There were an obscene number of celebrity deaths in 2008, but very few of them hit quite as hard as the loss of George Carlin. He’s one of those guys who I just kind of figured would be around forever, secretly suspecting that he couldn’t die until he had nothing left to grouse about. So much for that theory. It’s particularly bittersweet that, only four days before his death, the Kennedy Center for the Performing Arts announced that Carlin would be the 2008 honoree of the Mark Twain Prize for American Humor. The good news, however, is that the decision was made to give him the prize posthumously, the first time such a thing had been done.

As you can imagine, it didn’t take much effort to accumulate a star-studded list of names to pay tribute to Carlin, and the PBS panel to promote “George Carlin: The Mark Twain Prize” included two of them: Richard Belzer and Lewis Black.

The first question posed was one that should’ve been expected by anyone familiar with Carlin’s work: how can PBS properly pay tribute to a man whose most famous routine involved the seven words you can’t say on television?

“I learned a long time ago that if you’re in a church, you don’t do certain things, and if you’re in someone’s home, you don’t do certain things,” said Belzer. “If the philosophy of the network is not to offend people who they think might be offended, I don’t think this hurts this show. George Carlin is so brilliant, his use of language is vast and compelling, that a few bleeps might even be enticing. I don’t think it diminishes how great George is, how important the show is, and the function that PBS serves over time. I mean, civility in manners are defined in different ways. If it were up to me, we’d have all the words you’d want, but I am not a network.”

Executive producer Peter Kaminsky followed up on Belzer’s comments, clarifying, “It goes beyond the
network. It’s the law. The Supreme Court will come down on you heavy. This case is…I mean, I think one of the legacies of George is he started something in the Supreme Court and 40 years later, or whatever, 30 years later, we’re still arguing about it. It’s very much front burner, and we hope to see that change in a new administration.”

Black, unsurprisingly, chimed in on the matter as well. “What will happen if the words were actually said?” he asked. “Children would panic? They don’t hear the words at home? I think what Richard
said is absolutely true, and I think it’s bullshit.”

For her part, Kelly Carlin McCall – George’s daughter – finds the whole matter hilarious. “My dad’s view on this was that if you actually bleep the words, they become dirtier, so it’s a beautiful irony for me,” she said. “I just find it very strange.”

She also acknowledged that her father was extremely happy when he got the news about the Twain prize, which is impressive, given that he didn’t tend to take awards very seriously. “He saw the game of it all,” she said. “It was a bunch of bullshit. But there was something about this prize that meant something to him. He did call me when he found out about it; he was very excited. I think in the last five years he really started to take in that he was the elder statesman of this genre, of these people. He took that seriously. I think he was really getting that, wow, these people really want to honor him in that way. I don’t know how he would have sat there and taken it all in. I would love to have known.”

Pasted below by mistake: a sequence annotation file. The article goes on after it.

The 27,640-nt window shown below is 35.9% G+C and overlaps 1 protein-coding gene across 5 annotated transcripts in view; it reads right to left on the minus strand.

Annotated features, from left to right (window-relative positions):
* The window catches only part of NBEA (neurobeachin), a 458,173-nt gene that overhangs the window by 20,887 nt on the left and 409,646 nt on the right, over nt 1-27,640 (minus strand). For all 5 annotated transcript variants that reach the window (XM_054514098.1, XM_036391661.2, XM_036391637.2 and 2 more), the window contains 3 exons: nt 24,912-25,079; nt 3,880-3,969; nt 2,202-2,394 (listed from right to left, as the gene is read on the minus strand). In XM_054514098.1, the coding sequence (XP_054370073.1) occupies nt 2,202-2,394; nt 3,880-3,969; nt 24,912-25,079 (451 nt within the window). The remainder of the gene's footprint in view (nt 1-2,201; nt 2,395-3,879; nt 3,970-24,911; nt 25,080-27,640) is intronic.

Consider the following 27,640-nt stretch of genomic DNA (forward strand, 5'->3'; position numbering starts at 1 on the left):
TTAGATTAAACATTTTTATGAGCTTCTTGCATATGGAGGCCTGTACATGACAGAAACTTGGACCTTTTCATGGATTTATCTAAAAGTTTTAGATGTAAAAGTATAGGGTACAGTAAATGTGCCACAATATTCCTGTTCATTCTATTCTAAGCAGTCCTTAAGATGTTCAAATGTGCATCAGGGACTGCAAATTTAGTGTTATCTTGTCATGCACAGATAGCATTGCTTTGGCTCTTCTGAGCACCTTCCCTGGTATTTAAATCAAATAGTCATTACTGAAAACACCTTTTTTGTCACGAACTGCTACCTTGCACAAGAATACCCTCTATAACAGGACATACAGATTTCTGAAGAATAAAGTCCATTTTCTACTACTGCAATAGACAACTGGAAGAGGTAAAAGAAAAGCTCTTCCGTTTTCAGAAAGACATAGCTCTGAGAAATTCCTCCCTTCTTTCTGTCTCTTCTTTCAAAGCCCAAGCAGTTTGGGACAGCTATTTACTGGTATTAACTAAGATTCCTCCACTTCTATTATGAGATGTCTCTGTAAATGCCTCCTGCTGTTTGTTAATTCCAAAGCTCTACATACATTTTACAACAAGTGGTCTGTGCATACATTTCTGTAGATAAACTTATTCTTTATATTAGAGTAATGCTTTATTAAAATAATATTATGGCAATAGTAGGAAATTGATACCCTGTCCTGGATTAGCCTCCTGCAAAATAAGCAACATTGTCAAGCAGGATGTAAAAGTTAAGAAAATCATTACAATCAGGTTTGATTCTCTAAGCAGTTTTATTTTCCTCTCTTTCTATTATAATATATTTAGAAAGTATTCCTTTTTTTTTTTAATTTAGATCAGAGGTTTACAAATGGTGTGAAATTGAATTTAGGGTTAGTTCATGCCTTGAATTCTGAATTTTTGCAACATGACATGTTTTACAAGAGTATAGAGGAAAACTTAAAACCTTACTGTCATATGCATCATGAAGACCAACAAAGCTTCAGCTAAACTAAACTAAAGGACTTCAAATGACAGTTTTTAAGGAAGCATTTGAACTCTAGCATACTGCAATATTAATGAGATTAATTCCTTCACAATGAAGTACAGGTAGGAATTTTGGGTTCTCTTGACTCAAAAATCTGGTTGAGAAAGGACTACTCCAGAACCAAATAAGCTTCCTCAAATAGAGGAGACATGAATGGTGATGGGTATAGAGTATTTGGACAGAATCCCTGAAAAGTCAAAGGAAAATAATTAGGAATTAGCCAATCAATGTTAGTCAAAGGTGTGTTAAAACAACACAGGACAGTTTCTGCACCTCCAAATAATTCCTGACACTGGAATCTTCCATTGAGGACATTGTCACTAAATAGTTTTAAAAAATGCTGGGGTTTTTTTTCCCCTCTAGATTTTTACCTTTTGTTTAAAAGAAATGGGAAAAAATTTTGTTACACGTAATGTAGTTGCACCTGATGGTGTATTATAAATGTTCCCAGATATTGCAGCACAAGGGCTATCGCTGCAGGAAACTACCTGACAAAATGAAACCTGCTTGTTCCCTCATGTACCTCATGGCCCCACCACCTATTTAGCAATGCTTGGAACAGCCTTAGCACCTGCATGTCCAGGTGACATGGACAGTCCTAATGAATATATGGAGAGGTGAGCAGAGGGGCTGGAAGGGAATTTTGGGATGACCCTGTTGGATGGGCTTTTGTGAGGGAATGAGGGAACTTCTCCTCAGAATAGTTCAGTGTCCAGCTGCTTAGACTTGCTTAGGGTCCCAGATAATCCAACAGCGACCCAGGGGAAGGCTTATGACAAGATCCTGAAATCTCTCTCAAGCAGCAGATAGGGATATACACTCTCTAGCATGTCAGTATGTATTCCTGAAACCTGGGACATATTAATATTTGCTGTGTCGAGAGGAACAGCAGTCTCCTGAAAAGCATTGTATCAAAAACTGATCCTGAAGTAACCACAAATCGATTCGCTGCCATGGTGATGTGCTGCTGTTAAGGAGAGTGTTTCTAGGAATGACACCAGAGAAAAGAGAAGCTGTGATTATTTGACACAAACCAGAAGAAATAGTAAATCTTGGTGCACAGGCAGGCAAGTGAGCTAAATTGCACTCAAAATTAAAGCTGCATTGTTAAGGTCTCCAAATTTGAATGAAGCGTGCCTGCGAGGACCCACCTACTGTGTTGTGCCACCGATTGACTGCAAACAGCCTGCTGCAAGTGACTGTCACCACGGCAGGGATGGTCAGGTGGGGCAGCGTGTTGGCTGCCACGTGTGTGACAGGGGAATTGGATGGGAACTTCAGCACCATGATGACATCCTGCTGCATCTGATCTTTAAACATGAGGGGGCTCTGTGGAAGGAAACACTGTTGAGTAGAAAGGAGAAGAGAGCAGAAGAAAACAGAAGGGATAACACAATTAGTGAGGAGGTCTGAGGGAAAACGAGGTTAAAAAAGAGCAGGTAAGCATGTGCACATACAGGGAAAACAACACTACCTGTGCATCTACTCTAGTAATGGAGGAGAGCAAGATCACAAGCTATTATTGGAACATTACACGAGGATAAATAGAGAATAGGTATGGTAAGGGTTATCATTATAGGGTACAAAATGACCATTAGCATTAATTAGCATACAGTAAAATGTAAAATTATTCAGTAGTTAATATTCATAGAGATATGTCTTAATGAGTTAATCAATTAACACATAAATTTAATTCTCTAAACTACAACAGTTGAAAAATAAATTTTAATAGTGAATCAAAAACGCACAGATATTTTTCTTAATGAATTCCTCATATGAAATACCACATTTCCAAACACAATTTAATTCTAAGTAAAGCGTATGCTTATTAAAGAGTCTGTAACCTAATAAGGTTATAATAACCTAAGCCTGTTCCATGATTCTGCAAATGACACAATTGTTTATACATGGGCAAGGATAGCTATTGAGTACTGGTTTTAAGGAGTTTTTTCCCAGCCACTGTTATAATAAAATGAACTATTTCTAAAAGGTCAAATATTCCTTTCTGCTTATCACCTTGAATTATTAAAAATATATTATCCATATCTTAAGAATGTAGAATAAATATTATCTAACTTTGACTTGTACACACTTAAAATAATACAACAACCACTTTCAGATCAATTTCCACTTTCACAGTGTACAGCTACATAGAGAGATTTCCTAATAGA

The best series of comments from the panel…?

When one of the critics asked Belzer and Black if they saw any George Carlins amongst the current crop of comedians, he added the caveat, “I assume not Dane Cook.”

“That’s a good assumption,” said Black. “That’s pretty solid. Do you agree?”

“I wasn’t aware that Mr. Cook was a comedian,” replied Belzer.

After the laughter faded, however, the two of them took the question seriously…more or less.

“I think you can take parts of certain people working out there and put them together and you might have George — I mean, there’s some really good people coming up — but what he did takes time,” said Black. “You get to get through the first hump, and then the second hump, and then you got to be humped, and then you might get to where he is.”

“When you think of the breadth and depth of what George accomplished, arguably he is the most influential comedian ever in terms of longevity, the body of work, the multitudes that were influenced by him,” said Belzer. “You know, Richard Pryor, Lenny Bruce, George Carlin…I mean, you have maybe five people who practiced this art form that set an impossible standard for others. We only aspire to reach certain peaks of the heights that they scaled. I don’t think…it’s not to denigrate the question, but it’s really kind of saying, ‘Who is the next Rembrandt? Who is the next Miles Davis?’ It’s very hard to get that stature. I think somebody like Chris Rock in a few years might be considered that. But George’s body of work, the permutations he went through, coming on first with the suit and tie and being this kind of straight…not straight, he was never straight-laced, but you have this kind of a conventional look. And then he progressed and evolved into his other characters, and over time he was reflective of the culture. He was a little bit ahead of everyone else in terms of language and what you could talk about. It’s a tall order, but certainly, as Lewis said, there are aspects of George in a lot of us, thankfully.”

“George Carlin: The Mark Twain Prize” airs on February 4 on PBS.